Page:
We launched the pay-it-forward concept with FUTURE MY LOVE at IDFA in Amsterdam a few months ago. This blog post about the thinking behind it was first published on the Huffington Post blog. We're republishing it here on the occasion of I AM BREATHING now also being available as pay-it-forward.
"To challenge economy is to challenge ourselves," says filmmaker Maja Borg. "It is far harder than complaining about the banking system." Maja's debut feature Future My Love tells a story of idealism and failure, looking at concepts for both our personal lives and society as whole. "Economy is a human relationship," states the film's tag line.
Contemplating the ideal of a world without money (or, respectively, a relationship without possessiveness), the film focuses on Jacque Fresco's ideas for an economic system in which goods, services and information would be freely available. Fresco's Venus Project (Wikipedia) and the related Zeitgeist Movement have hundreds of thousands followers worldwide. In charge of audience relations for Future My Love, I could possibly tap into a large existing community.
With a thought-provoking Scottish-Swedish co-production that has been critically acclaimed, toured international festivals for more than a year, and won a Green documentary award, what could possibly go wrong?Read more
Maja Borg's first feature-length film Future My Love has successfully launched at major festivals in Edinburgh, Copenhagen, and Tallinn. Ahead of further preview screenings in Glasgow and London, SDI's Agata Jagodzinska spoke to her about her journey in filmmaking which included a Bridging the Gap film.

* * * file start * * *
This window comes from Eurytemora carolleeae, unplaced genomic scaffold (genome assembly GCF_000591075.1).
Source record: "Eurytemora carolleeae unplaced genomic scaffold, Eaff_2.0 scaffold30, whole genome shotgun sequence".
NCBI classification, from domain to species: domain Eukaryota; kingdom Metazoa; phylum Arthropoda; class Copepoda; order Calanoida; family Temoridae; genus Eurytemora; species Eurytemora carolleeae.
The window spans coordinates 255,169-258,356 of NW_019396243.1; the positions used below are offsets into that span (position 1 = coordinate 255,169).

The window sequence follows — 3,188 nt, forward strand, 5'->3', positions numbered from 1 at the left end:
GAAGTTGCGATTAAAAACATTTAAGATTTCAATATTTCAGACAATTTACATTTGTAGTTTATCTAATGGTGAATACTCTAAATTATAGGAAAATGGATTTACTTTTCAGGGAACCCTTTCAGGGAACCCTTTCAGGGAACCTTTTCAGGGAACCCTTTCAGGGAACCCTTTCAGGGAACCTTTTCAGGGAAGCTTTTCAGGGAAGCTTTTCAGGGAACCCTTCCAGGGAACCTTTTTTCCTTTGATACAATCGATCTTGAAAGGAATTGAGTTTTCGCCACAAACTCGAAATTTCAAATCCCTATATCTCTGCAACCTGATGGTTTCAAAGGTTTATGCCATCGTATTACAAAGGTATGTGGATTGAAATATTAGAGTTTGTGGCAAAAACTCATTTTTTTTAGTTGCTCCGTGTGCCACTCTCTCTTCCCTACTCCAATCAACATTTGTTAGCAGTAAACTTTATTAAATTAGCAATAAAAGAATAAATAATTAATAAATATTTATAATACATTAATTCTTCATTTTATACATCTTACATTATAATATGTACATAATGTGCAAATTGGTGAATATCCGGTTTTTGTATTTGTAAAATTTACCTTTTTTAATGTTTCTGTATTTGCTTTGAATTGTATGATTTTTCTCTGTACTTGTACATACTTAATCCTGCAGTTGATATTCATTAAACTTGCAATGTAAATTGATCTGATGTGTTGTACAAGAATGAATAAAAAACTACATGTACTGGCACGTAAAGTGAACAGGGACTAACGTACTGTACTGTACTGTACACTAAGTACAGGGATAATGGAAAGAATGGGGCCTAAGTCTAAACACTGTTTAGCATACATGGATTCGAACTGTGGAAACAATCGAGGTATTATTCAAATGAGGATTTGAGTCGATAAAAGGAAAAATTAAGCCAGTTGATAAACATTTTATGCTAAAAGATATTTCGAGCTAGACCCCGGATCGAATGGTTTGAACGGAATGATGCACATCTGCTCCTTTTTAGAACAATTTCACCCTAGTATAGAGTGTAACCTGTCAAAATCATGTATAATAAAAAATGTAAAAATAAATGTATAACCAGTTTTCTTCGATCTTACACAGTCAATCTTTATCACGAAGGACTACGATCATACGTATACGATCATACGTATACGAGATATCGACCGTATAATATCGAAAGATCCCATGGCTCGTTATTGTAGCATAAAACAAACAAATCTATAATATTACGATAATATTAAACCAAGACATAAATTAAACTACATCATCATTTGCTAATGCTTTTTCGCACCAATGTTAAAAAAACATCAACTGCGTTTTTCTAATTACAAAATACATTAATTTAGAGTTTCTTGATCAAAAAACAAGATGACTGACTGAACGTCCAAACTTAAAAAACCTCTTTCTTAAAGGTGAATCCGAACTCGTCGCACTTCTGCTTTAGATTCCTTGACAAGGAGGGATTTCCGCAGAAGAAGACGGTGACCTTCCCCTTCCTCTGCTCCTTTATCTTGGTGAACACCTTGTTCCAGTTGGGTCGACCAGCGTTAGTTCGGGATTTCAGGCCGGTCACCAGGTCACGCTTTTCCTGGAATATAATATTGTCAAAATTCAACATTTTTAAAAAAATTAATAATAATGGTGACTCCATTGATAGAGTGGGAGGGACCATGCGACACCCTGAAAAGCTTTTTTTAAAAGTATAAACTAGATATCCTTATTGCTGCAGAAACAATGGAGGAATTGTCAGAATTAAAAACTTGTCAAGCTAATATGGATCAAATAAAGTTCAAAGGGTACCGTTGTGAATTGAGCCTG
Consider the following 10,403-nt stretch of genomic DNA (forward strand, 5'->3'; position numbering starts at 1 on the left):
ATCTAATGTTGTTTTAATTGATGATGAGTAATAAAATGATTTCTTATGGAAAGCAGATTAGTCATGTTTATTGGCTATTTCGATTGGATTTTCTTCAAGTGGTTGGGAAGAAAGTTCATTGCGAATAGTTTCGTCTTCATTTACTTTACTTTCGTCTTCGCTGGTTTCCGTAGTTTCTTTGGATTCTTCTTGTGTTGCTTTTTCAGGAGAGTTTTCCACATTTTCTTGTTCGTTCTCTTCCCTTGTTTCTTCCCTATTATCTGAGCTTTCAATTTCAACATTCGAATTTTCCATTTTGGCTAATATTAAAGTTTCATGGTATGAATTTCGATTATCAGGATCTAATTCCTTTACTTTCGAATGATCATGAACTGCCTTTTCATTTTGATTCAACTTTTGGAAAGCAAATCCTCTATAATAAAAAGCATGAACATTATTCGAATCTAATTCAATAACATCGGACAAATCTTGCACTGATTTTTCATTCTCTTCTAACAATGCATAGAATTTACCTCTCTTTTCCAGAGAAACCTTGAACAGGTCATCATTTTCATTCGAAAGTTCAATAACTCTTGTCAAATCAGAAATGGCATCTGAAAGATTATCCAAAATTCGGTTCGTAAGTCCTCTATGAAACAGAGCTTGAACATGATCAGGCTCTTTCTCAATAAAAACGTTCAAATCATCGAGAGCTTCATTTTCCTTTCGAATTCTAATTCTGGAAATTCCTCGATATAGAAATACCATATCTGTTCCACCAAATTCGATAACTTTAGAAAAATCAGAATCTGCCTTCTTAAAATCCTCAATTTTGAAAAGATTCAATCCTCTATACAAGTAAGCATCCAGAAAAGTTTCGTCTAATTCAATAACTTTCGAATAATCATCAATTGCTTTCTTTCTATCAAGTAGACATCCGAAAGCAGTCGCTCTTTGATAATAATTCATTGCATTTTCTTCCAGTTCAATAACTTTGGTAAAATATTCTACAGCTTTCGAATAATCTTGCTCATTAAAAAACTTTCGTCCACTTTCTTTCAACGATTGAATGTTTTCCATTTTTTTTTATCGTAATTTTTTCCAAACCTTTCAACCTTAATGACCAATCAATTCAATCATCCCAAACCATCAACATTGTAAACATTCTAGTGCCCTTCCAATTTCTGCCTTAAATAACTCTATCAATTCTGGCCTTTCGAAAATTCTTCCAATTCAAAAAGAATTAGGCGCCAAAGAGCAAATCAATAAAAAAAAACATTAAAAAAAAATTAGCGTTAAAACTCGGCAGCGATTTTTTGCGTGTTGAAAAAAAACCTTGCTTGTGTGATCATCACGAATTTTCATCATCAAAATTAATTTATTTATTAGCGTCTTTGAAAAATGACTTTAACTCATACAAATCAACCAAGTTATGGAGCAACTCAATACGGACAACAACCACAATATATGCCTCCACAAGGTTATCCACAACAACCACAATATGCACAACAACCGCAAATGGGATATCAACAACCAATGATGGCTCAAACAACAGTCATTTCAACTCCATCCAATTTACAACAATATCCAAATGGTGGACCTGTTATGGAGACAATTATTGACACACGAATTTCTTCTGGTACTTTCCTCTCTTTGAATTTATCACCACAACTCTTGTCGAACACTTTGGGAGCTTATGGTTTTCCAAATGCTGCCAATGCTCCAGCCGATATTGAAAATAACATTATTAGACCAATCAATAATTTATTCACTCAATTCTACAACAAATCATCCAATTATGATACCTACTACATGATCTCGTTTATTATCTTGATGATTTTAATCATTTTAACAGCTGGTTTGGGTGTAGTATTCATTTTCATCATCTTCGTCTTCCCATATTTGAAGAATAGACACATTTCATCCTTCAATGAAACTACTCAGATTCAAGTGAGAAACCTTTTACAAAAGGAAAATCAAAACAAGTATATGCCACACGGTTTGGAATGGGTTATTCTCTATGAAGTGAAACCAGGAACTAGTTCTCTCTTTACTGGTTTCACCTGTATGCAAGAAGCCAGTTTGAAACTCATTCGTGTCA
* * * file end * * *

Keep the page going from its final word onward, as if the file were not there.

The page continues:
When did you know that you wanted to make films, and what do you value the most in documentaries?
I’ve been making films since I was a child; I played with my friend’s video camera even before I had a television. When people asked me who I wanted to be when I grow up, I usually said three things: that I wanted to be a cobbler, a carpenter, and a filmmaker. I still have hopes to become a carpenter one day. Maybe not so much a cobbler any more…
Coming back to filmmaking, when I tell a story, the genre isn't important – it is finding ways of telling it honestly. Sometimes documentaries are the best way of doing that, sometimes they are not. There are some subjects you can’t quite tackle honestly with documentary. There are loads of reasons for it: you may be putting your subject at risk, or you may not be able to get honest answers out of people who are afraid of making themselves look bad. It can also be argued that by being in a situation with a camera, you are changing it…
"There are some subjects you can’t quite tackle honestly with documentary"
For me, the genre is very much secondary to the subject of the story. Therefore I don’t think I've made a single film that is a straight documentary. I find fiction quite limited as well, it is limited by your imagination. What’s great about making documentaries is that you need to respond to reality all the time. You can make a plan and you may even write a proposal about what you think you’ll find – and it’s wonderful how you always get surprised and have to deal with the fact that you can’t control what will happen. I really like that.Read more